How does Oedipus accept responsibility for his actions?

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Oedipus demonstrates that he accepts responsibility for murdering Laius, his father, and marrying Jocasta, his mother, by blinding himself with pins that he sticks into eyes.

Before the truth was forced on him, Oedipus had too much hubris or pride to even imagine he could be Laius's killer. When Creon arrives back from the oracle with the news that only bringing Laius's murderer to justice will end Thebes's devastating plague, Oedipus first offers leniency and then, when nobody comes forward to confess, angrily decrees a harsh penalty for the murderer, even should he be a member of Oedipus's own family.

To Oedipus's credit, once the truth becomes clear to him, he does not try to evade responsibility for his actions. He could have fallen back on the fact that he did not know he was killing his father or marrying his mother, but he realizes that doesn't matter. He did what he was fated to do and must suffer the consequences, which include his own blindness and exile, as well as Jocasta's suicide.

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Can there be a more tragic situation than what this play presents? When he learns that despite the precautions his birth parents took, fate intervened so that he murdered his father and married his own mother, Oedipus is horrified. He doesn't try to deny the truth or shirk his responsibility. He says:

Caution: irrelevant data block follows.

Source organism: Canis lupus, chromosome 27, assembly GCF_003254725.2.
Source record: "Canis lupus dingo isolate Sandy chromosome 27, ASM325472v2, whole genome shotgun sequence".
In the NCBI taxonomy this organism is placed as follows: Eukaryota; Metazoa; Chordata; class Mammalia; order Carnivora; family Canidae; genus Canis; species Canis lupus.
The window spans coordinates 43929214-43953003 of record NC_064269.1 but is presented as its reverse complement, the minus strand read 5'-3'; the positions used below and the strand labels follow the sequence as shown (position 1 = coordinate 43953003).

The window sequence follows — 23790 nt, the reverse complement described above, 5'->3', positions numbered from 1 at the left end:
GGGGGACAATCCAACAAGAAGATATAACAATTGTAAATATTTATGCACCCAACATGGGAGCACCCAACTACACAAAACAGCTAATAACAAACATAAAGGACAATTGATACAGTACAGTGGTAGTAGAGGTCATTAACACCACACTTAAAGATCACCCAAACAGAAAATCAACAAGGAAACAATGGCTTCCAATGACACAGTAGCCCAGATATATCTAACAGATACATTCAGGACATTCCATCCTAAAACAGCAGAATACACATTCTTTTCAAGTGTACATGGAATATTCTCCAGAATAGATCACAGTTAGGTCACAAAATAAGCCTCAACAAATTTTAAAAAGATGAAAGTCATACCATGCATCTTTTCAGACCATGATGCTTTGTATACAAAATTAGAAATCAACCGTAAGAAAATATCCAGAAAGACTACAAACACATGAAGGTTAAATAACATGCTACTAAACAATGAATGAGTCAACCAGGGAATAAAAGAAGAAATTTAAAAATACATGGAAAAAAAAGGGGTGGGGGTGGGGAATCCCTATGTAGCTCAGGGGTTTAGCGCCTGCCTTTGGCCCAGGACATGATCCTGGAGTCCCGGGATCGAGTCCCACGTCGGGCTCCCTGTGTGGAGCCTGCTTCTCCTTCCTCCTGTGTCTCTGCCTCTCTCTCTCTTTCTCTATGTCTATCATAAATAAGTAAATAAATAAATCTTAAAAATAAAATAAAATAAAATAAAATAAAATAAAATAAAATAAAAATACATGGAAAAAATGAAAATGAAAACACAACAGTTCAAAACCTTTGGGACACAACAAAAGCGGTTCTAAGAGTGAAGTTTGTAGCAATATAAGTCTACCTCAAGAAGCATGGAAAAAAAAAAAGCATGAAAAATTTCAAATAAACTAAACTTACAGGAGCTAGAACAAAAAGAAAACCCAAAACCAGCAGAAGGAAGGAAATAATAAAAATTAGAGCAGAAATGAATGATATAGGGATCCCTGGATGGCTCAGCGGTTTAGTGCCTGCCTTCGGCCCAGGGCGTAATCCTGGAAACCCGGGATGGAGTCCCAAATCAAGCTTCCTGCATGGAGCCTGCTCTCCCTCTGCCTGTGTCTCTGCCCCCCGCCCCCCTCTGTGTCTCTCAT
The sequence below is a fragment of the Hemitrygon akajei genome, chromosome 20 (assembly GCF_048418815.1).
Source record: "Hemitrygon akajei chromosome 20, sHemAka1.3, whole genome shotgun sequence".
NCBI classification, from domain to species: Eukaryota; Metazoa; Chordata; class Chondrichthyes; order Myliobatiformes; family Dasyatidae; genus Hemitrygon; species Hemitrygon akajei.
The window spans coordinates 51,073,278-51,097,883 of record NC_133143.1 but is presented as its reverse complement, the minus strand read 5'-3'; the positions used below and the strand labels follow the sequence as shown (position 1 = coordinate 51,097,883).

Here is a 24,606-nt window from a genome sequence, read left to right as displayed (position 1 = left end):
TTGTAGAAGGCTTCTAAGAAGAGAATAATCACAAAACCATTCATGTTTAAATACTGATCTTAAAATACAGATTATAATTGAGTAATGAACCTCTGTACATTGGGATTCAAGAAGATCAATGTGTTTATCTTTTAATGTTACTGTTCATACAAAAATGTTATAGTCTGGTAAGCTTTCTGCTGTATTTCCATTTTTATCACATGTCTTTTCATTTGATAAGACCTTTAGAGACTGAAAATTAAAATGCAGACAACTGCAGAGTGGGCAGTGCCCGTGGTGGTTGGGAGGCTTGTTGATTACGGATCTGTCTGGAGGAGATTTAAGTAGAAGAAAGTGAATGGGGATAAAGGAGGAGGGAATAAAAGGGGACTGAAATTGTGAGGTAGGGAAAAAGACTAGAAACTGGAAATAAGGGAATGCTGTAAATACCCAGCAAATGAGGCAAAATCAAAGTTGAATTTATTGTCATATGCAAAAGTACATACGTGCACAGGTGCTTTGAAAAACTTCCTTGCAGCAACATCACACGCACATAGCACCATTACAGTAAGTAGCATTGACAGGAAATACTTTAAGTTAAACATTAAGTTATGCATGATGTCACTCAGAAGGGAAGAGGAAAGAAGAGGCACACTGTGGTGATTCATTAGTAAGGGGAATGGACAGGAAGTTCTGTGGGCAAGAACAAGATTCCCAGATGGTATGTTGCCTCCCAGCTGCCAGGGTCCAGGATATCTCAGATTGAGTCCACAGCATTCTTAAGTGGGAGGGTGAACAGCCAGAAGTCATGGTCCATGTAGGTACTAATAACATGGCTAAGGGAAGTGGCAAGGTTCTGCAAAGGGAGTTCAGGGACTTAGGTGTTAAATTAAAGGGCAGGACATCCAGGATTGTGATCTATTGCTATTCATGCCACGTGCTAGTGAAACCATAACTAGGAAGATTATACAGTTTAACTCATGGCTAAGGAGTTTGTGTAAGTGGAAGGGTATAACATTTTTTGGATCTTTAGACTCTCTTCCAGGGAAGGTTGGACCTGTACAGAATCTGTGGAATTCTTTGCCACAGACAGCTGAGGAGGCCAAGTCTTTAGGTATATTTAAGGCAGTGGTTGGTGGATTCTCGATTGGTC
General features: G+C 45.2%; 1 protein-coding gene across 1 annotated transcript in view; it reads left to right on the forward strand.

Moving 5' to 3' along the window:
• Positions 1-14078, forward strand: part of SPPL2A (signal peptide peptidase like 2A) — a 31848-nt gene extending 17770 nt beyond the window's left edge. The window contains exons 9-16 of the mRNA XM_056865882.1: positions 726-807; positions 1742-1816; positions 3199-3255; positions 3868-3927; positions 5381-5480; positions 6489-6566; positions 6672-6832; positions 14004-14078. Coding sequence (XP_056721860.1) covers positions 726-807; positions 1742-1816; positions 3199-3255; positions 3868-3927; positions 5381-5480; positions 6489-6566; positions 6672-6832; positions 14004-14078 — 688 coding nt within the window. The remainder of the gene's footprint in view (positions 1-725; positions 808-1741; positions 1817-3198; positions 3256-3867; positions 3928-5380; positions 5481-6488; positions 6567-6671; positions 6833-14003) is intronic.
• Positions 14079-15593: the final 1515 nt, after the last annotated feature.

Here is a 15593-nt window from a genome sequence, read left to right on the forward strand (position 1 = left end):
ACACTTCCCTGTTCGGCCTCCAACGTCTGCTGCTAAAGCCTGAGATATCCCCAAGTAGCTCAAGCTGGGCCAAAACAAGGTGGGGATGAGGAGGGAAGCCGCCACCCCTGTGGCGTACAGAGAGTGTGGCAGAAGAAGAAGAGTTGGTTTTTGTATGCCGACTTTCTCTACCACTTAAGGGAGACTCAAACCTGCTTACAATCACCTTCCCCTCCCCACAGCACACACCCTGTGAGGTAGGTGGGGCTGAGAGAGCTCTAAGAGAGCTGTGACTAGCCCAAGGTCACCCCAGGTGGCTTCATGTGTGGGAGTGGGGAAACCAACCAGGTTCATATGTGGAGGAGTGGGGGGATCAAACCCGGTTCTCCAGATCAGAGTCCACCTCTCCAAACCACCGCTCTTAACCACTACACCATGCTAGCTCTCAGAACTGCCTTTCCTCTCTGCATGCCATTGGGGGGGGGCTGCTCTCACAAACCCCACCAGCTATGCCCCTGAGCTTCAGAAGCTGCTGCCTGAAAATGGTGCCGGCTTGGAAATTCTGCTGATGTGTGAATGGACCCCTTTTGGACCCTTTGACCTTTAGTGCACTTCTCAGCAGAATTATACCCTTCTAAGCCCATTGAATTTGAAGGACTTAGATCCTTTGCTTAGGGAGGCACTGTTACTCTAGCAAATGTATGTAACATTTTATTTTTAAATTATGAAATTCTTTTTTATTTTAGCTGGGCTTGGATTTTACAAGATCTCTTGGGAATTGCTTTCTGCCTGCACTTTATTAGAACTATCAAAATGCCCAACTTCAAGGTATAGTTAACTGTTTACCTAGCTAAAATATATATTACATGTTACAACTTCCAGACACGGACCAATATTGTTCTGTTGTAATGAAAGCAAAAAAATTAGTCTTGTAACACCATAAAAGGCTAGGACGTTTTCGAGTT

I stand a wretch, in birth, in wedlock cursed,
A parricide, incestuously, triply cursed!

Equally horrified at what has happened, Jocasta, the wife/mother of Oedipus, commits suicide. Mourning over her body, Oedipus takes pins out of her hair and plunges them into his own eyes, blinding himself.

"No more shall ye behold such sights of woe,
Deeds I have suffered and myself have wrought;
Henceforward quenched in darkness shall ye see
Those ye should ne'er have seen; now blind to those
Whom, when I saw, I vainly yearned to know."

He asks Creon to let him go into exile and begs him to take care of his children.

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